Warner Bros., Village Roadshow Pictures, A&E Television Networks,
Leonardo DiCaprio, Tobey Maguire, Carey Mulligan, Joel Edgerton, Isla Fisher, Jason Clarke, Adelaide Clemens, Callan McAuliffe, Amitabh Bachchan, Elizabeth Debicki
The story of ex-military man, now writer Nick Caraway (Toby Maguire), who becomes obsessed with rich young playboy Jay Gatsby (Leonardo DiCaprio) who is himself obsessed with lost love Daisy (Carey Mulligan) who is married to wealthy businessman Tom Buchannan (Joel Edgerton). The movie is basically the story of Gatsby as told by Nick who not only hangs out with him acting as sort of a houseboy for Gatsby who is writing a novel about the story as he sees it. He learns a lot more about this mysterious Gatsby, and where he came from and how he got where he is today. Meanwhile, Gatsby is after married Daisy at all costs which is destroying the empire he built for her.
This novel from 1925 by F Scott Fitzgerald is the basis of the story, which is remake of the 1974 telling of the story featuring Robert Redford which was a remake of the 1949 version starring Alan Ladd. Who knows if there are any other versions out there. I saw the 1974 version and really hated it. I also found it really hard to follow. This version is a bit easier to understand (or maybe I’m a lot more mature than I was in 1974 and able to catch the story this time), but I didn’t really like this movie at all. It’s funny, sometimes, how I’ve seen so many movies, but sometimes a movie will remind me of another movie, and later I found out it was done by the same person. This one, first of all, reminded me of Moulin Rouge which I absolutely hated as well. An old story with Bee Gees and Beatles tunes didn’t sit at all. Well, I hated the soundtrack of this film too as the songs made no sense with a story from 1925. Well, guess what, there’s a reason! It’s the same guy from Moulin Rouge as well as Romeo and Juliet (the DiCaprio one) that I literally could not watch. There are very few movies that I cannot watch, but that one was certainly one that I turned off.
So what was good about the film? Well, DiCaprio did a pretty good job of playing rich playboy Jay Gatsby who is a fake and is really, really shallow. This is right up Leo’s alley. Carey Mulligan was also pretty decent as Daisy. She also is a young spoiled brat who is not very deep either. Toby Maguire’s Nick, on the other hand, was awful. He was such a little love struck puppy dog that followed Jay around doing stupid mundane tasks for him, and taking it. I really hated this character, and I don’t think it fits the kind of guy Nick should have been at all. It also seemed like Nick loved Daisy throughout, but we never found out a bit of it. He gives us the puppy dog looks and stares, but it’s never addressed at all. I am ambivalent on Joel’s Tom, Daisy’s husband. On one hand is supposed to be the old money, respectable and dignified, but he went off his rocker a little too much. Gatsby’s mansion is beautiful. The Long Island setting is beautiful. But the set decorations and car chases are really cartoonish. It didn’t seem to fit at all. Finally, this has the feel of a modern story told about the Jazz age and the 20’s. But it was written at that time, so it was a contemporary story. Some people rave about this as the greatest American novel ever written. It’s kind of Dickens-ish in the way it preaches about honesty, wealth, the crimes of the rich against the poor, and the contrast between the rich people and the poor people. I suppose Dickens could easily have written this book.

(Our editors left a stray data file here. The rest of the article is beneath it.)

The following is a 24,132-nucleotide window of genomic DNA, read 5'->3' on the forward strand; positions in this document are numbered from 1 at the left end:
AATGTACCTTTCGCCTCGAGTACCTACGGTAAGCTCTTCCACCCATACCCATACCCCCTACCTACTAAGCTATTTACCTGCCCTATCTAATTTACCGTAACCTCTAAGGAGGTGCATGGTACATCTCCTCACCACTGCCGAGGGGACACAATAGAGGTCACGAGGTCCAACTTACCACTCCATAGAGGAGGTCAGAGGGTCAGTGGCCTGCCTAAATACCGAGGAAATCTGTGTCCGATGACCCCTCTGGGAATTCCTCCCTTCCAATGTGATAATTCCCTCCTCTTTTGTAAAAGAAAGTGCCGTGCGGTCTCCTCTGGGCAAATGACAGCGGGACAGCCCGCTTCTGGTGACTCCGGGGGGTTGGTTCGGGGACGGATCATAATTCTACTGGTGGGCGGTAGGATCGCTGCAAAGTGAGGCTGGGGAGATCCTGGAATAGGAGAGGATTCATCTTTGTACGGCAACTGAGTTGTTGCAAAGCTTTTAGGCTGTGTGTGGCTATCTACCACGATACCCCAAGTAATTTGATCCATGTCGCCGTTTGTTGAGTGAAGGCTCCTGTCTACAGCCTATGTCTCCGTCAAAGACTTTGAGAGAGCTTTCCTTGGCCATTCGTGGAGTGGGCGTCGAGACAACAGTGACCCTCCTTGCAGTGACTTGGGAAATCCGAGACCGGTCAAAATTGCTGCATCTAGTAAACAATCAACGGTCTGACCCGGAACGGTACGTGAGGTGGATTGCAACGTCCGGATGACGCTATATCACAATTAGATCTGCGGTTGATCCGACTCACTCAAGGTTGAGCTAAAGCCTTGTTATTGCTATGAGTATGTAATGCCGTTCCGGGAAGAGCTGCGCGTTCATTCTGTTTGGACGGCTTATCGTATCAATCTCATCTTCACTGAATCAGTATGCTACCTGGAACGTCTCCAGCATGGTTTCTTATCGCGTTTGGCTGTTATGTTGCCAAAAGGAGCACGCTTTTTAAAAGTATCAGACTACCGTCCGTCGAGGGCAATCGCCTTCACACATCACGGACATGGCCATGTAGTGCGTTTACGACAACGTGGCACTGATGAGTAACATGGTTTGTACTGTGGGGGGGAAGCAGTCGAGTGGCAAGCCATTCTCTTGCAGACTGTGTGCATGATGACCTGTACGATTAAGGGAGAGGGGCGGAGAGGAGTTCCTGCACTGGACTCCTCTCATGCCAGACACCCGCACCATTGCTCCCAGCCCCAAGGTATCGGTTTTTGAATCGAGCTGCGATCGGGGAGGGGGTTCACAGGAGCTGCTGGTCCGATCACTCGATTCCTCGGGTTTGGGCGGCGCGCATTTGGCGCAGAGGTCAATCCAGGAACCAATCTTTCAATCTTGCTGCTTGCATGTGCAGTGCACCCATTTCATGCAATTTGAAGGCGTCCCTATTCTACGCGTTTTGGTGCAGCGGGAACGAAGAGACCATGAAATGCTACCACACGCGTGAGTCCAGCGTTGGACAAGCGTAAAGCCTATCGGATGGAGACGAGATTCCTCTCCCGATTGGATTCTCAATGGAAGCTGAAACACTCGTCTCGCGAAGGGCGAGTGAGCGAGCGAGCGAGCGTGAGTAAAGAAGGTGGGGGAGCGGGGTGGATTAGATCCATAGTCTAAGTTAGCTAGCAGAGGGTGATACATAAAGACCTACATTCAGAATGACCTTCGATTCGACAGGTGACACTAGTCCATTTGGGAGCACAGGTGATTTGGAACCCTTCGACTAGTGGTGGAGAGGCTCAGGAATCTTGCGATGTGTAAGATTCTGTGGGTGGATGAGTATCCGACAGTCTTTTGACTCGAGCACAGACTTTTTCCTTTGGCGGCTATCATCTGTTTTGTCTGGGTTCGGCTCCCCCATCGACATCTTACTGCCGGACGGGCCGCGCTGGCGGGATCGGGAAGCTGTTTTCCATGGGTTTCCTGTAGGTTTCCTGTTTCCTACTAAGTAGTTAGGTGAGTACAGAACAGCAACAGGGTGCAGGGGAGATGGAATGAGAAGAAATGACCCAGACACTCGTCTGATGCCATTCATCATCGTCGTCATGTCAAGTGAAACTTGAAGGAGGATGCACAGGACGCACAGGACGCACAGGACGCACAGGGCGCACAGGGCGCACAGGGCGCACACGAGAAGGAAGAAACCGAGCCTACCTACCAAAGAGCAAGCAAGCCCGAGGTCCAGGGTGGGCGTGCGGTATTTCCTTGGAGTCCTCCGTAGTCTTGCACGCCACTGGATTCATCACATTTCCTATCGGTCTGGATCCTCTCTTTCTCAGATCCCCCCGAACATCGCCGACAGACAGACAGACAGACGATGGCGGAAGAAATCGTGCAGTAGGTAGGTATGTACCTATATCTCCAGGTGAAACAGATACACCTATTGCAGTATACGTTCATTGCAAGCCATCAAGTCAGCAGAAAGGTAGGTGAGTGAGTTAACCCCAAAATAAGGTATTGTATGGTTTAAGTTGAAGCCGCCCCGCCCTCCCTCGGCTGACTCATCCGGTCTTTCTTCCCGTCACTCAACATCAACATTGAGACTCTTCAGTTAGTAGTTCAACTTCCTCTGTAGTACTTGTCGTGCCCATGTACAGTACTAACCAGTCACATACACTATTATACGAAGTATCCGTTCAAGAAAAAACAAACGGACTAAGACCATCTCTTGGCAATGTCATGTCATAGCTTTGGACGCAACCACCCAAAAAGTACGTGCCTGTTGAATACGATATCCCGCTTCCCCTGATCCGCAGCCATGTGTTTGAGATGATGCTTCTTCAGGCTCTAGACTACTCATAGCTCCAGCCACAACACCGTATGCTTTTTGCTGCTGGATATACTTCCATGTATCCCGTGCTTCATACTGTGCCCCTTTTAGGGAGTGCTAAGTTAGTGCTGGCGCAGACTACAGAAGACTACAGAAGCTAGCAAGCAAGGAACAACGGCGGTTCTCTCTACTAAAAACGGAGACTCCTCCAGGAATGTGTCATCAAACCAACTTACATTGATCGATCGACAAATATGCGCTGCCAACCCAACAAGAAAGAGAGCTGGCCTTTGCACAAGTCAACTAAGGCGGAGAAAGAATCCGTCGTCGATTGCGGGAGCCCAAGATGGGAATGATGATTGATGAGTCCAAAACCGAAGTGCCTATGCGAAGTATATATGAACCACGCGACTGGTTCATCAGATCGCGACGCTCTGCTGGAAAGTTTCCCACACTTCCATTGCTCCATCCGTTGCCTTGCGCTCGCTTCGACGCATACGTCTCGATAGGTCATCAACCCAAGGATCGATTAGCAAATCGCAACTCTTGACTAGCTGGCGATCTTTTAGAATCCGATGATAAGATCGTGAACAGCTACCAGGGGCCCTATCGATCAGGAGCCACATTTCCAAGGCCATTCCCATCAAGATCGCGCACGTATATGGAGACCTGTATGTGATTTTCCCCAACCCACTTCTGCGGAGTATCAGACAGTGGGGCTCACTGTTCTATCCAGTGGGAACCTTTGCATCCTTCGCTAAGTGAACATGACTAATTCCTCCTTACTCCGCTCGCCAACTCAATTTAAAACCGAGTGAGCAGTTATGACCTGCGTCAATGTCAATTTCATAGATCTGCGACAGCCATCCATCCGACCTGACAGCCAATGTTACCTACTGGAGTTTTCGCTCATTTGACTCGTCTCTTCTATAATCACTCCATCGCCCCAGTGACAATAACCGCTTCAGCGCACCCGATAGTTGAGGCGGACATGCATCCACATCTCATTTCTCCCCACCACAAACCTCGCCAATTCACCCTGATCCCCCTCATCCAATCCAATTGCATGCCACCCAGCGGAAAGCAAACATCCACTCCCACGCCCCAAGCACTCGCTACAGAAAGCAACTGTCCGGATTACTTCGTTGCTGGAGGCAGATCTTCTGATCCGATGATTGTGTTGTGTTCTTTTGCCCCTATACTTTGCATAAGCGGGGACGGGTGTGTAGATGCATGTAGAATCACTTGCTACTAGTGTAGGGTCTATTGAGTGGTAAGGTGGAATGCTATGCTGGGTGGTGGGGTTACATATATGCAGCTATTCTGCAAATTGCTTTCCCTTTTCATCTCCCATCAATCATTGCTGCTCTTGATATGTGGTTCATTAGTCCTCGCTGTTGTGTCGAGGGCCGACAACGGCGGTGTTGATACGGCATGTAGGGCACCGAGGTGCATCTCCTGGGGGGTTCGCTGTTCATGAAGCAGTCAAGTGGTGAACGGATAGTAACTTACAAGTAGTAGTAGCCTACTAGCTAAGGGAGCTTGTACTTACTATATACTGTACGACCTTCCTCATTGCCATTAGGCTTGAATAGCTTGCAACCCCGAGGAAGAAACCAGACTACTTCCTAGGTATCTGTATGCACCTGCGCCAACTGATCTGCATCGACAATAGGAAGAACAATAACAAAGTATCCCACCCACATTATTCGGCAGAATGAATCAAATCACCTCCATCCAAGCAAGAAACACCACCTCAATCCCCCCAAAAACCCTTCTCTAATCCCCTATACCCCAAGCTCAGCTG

All in all though, it’s a romance story most of all, so the real romantics will probably like it. Basically, I think there are lots of love stories to be told, and there wasn’t a screaming need to remake this 1925 novel once again. On one hand, I can never get enough versions of The Christmas Carol, but on the flip side, I think this is probably too many Gatsbys. If you do decide to give this a try (maybe cause you’re Leo fan, or remember the book fondly from your school days), be patient with the first half hour. It’s really the worst part of the film, and it does improve a bit the further along you go. But this is a long movie, nearly 2 1/2 hours, and personally I felt like I would like the 2 1/2 hours back to see something a lot more interesting that this was. At least now I know the story, but I’m not sure what I’m going to do with that knowledge. My honest opinion is to skip this one.
EdG – EdsReview Dot Com – A Movie Review Blog
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